Tainan fireworks festival harkens back to historical epidemic: mayor

02/05/2020 07:47 PM
Tainan City Mayor Huang Wei-che (黃偉哲) (right)
Tainan City Mayor Huang Wei-che (黃偉哲) (right)

Taipei, Feb. 5 (CNA) Tainan's Yanshui Beehive Fireworks Festival, which takes place Friday and Saturday, has an added significance this year because of its origins in a preventative effort in the 19th century against a deadly disease, Tainan City Mayor Huang Wei-che (黃偉哲) said Wednesday.

At a promotional press conference, Huang said the festival traditionally was held to pray for the health and wellbeing of Tainan residents.

According to local legend, the tradition dates to the 19th century, when merchants sought help from the gods to combat a cholera epidemic in the southern city.

The city government's decision not to cancel the Yanshui Beehive Fireworks Festival this year, amid the novel coronavirus (2019-nCoV) outbreak, was made with that history in mind and in hope of the gods' protection, Huang said.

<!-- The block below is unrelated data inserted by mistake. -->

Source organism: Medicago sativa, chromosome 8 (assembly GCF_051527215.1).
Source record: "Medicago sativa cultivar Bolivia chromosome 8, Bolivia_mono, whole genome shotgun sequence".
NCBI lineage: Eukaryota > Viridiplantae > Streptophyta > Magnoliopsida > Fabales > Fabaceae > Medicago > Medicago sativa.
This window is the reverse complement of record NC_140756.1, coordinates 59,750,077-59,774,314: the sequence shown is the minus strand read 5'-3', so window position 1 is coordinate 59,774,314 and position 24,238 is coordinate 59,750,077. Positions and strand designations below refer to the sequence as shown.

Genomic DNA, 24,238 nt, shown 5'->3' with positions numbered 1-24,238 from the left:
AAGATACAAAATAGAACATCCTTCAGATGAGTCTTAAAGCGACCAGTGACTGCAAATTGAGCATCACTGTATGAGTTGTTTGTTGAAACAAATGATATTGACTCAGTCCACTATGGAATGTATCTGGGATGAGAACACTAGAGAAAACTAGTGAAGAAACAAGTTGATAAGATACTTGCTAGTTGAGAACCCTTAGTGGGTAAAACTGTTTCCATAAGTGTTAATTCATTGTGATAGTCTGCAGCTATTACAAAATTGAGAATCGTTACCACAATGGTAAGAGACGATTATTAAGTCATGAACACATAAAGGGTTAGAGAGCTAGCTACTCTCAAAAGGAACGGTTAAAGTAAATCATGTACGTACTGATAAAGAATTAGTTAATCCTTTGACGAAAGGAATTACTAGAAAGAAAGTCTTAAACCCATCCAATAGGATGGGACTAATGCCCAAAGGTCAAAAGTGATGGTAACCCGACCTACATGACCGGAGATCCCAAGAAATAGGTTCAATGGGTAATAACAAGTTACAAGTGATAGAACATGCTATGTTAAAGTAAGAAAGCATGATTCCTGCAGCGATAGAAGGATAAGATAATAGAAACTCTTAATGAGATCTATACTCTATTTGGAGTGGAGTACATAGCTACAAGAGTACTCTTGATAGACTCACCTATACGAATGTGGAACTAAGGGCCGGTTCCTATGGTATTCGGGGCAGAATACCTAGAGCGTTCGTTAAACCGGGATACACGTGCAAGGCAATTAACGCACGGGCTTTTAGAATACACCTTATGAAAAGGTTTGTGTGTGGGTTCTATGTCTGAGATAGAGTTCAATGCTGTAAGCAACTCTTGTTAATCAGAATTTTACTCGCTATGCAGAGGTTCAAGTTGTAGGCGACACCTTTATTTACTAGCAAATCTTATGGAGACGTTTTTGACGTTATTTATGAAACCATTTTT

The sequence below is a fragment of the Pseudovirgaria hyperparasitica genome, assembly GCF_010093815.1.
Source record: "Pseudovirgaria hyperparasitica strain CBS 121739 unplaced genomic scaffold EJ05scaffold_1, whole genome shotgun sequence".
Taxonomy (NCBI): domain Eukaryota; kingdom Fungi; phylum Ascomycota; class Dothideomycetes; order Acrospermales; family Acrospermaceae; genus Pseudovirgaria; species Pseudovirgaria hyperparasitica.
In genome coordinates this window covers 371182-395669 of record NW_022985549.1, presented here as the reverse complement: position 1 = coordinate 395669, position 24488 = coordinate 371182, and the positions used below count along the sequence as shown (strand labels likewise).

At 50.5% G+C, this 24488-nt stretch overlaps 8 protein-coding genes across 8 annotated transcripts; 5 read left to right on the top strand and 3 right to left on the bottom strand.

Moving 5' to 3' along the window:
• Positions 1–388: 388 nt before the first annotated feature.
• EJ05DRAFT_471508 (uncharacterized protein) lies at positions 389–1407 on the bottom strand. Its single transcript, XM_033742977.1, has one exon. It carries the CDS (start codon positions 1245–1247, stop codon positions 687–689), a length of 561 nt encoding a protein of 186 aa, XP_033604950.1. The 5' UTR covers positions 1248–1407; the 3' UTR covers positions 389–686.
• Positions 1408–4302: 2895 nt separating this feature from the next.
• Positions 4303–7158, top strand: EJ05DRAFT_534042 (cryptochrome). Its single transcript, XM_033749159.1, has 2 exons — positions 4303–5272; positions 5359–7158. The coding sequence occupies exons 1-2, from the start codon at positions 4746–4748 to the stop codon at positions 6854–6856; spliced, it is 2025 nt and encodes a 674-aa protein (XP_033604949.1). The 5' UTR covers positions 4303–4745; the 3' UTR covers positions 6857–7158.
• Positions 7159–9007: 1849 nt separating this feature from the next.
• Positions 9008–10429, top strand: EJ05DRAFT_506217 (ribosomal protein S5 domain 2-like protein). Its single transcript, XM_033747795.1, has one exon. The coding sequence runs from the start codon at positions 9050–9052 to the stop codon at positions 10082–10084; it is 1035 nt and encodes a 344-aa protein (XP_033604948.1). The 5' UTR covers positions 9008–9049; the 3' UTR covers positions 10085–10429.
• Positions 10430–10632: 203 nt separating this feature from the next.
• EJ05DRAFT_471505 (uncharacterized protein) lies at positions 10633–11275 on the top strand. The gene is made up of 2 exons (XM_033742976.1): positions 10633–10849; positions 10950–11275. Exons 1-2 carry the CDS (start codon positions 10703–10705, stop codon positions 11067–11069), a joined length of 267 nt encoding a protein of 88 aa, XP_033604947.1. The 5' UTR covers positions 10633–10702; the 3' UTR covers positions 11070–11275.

Held over two days in the lead-up to the Lantern Festival, the fireworks festival includes religious parades from Wu Temple in the city's Yanshui District and a unique fireworks spectacle.

The word "beehives" in the festival's title references specially built launchers that shoot fireworks into the crowds, buzzing and stinging like bees. Revelers at the festival are usually decked out from head to toe in protective and flame-retardant gear as they try to dodge the "bees."

According to Wu Temple manager Lin Yi-jen (林益仁), local businesses, citizen groups and individuals have constructed more than 200 "beehives" this year.

He said attendance is expected to be high, as the festival is being held during schools' winter vacation, on Friday and Saturday.

Meanwhile, the Tainan Cultural Affairs Bureau said visitors who do not want to join in the festivities can safely watch the fireworks from designated observation areas.

All visitors to the festival are advised to wear a surgical face mask, in light of the large crowds, while participants in the "beehive" activity are urged to wear full-body protective gear to avoid injury, city officials said.

(By Yang Sz-ruei and Matthew Mazzetta)

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